Saint Honen stood upon the thickly forested bank of a great river at the foot of a high mountain. He climbed the mountain and looked westward toward the setting sun. The sky was filled with purple clouds. Flocks of birds gave forth an indescribably beautiful song and shone with an unearthly light. To Saint Honen, these were signs that someone was about to be received into the Land of Final ease. Then he saw in the distance the figure of a monk floating towards him across the purple clouds. The upper half of his body appeared to be clothed in the black robe of an ordinary Chinese priest and the lower half had the form and golden color of a Buddha’s body. Bowing his head and placing his palms together in reverence, Saint Honen asked, “Who are you, Venerable sir?” The bhikshu answered solemnly, “I am Shandao, a monk of China, You are spreading the way of exclusive cultivation of Nenbutsu, which is precious beyond price and of incalculable benefit to sentient beings. I am grateful, and therefore I came to see you.” So moved was Saint Honen by this message, and by the sight of his beloved teacher, that he was unable to speak even one word. Before he could reply, he awakened from the dream.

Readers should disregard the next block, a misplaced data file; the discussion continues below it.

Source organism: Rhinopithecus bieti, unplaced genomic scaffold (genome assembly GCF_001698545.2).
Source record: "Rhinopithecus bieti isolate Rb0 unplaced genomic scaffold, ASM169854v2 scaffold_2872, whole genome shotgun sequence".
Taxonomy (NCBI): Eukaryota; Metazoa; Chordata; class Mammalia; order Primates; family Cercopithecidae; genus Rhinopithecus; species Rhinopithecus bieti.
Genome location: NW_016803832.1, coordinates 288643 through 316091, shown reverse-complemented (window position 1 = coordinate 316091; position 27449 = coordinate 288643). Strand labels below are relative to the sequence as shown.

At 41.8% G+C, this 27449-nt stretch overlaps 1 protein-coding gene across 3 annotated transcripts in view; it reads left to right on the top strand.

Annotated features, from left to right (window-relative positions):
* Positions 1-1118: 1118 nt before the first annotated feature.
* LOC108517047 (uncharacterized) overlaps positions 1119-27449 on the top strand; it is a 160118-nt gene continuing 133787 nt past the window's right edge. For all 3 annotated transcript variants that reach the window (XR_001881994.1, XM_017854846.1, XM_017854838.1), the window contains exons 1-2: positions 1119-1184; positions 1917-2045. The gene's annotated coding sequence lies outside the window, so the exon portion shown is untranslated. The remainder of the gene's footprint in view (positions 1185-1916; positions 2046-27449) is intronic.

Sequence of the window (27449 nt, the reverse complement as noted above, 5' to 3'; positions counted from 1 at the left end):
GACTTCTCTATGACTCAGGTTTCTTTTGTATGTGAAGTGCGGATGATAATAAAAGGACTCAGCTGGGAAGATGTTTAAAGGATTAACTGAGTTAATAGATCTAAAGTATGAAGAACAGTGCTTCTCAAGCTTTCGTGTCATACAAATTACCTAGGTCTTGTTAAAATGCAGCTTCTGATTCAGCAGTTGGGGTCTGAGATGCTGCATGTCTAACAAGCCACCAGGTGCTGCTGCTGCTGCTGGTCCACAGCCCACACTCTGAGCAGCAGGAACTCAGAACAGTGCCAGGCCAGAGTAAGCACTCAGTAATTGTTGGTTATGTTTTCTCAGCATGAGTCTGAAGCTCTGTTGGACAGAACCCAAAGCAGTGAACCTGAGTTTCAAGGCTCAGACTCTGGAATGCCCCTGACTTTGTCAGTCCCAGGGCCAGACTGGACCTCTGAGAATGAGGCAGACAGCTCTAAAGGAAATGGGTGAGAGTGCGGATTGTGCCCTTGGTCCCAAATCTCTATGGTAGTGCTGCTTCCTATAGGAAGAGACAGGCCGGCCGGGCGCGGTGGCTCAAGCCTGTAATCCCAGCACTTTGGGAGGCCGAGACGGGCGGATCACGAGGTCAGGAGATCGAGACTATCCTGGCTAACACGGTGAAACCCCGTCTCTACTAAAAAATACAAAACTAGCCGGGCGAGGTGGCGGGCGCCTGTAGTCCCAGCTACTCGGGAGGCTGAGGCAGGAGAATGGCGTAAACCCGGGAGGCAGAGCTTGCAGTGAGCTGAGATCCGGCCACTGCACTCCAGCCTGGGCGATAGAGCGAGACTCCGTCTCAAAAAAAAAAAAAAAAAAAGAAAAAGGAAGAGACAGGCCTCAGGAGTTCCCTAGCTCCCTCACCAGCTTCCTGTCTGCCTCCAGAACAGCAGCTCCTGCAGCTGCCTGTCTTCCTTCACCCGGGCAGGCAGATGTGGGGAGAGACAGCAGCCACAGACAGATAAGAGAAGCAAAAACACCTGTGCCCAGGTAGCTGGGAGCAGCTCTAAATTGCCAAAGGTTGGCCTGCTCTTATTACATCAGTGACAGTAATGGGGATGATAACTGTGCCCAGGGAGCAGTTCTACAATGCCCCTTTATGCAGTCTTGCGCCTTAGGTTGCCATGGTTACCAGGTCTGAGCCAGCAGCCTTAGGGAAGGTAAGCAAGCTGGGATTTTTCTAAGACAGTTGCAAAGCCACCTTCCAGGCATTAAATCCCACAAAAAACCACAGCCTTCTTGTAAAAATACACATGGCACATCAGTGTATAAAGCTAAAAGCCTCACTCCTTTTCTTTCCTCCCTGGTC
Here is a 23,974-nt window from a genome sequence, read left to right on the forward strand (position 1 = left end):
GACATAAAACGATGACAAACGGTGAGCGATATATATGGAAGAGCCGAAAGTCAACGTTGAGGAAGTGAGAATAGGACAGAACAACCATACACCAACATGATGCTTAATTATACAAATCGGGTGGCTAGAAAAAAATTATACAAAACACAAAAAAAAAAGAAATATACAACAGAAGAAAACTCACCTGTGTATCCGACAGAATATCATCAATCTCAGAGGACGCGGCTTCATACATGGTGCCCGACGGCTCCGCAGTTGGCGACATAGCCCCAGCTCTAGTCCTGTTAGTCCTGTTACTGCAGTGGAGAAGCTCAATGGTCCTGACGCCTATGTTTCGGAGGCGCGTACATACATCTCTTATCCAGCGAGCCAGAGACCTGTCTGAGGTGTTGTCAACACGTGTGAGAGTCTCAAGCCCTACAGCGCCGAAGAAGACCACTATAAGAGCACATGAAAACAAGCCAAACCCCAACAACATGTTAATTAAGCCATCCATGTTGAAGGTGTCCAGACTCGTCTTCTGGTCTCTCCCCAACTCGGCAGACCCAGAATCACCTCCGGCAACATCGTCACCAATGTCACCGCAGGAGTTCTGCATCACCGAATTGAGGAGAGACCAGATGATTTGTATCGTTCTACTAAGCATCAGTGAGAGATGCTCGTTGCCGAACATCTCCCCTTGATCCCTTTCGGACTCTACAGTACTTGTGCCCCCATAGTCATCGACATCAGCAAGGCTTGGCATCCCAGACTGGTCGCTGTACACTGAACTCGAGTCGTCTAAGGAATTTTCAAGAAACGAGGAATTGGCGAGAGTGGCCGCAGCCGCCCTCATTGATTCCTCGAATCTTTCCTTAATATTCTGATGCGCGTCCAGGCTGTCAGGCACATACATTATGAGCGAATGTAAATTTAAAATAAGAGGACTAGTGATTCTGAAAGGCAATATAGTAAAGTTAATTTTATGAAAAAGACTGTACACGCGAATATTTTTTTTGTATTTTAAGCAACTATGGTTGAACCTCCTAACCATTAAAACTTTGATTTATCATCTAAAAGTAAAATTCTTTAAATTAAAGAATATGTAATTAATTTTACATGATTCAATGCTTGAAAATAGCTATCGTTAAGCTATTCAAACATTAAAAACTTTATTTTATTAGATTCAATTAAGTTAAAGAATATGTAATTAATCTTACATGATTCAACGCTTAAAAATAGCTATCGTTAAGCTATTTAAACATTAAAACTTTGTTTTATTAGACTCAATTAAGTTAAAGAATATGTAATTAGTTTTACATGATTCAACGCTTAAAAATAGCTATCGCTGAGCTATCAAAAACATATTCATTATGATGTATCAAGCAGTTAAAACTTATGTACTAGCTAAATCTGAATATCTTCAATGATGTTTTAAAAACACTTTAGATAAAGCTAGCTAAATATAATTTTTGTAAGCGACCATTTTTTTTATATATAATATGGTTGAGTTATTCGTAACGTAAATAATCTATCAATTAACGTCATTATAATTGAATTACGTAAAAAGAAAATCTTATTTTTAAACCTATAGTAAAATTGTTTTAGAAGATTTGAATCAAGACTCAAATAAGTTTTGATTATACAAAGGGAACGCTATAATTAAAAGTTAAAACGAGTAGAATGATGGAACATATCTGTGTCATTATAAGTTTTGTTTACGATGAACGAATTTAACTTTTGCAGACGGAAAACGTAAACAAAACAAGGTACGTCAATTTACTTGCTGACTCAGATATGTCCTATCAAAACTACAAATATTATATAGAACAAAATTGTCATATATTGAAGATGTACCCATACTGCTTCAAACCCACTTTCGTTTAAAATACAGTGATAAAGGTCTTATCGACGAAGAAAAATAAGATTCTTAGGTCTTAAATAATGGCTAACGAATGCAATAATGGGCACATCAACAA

Owing to the depth of Saint Honen’s religious aspiration, and his debt of wisdom to Master Shandao, his joy must have been even greater than ours would be if we met in a dream with a departed relative or good friend. Thus it was the Saint Honen, knowing full well that the meeting had taken place only in a dream, was nevertheless much strengthened in his resolve to continue on the power of Amitabha’s vows and recitation of “Namu Amida Butsu”. Because Saint Honen believed that Master Shandao approved of his teaching, he spread the knowledge of the Pure Land and Nenbutsu with confidence and vigor wherever he went. 

According to Saint Honen’s biographers, he met Master Shandao in dreams several times thereafter. The dream described herein is known as the Meeting of Saint Honen and Master Shandao. It has been the subject of many paintings during the past eight hundred years. Sometimes the figure of Master Shandao alone is depicted in painting or sculpture. It is called Meditation Master Shandao in the Dream or the Half-Golden Saint. 

The meetings of Master Shandao and Saint Honen are regarded as confirming the succession of spiritual leadership in the Pure Land Movement, and the direct transmission of is to be held. The most important and elaborate of such ceremonies is the Goju Soden or Fivefold Transmission of the Pure Land Teachings. Though infrequent, it is done as often as possible to strengthen the faith and practice of Saint Honen’s followers. 

Hotsugan-Mon / Prayers for the Follower. 

I pray with all my heart that I will be received into the Pure Land of Amida Buddha, without any suffering and disturbance of mind and body, according to His Supreme Vow, and with the guidance of His disciples from the Land in my last moments. I pray that I may return from the Pure Land to this world, with the supernal power of the Buddha, to help and guide all those who are lost and suffering to find their way of peace. Though my wishes are lofty and endless like the Universe. I have determined to realize them. Being embraced by Amida Buddha, I hereby commit myself to this purpose .

From Jodo Mission Dendo Series No. 16 Revised by Pure Land Institute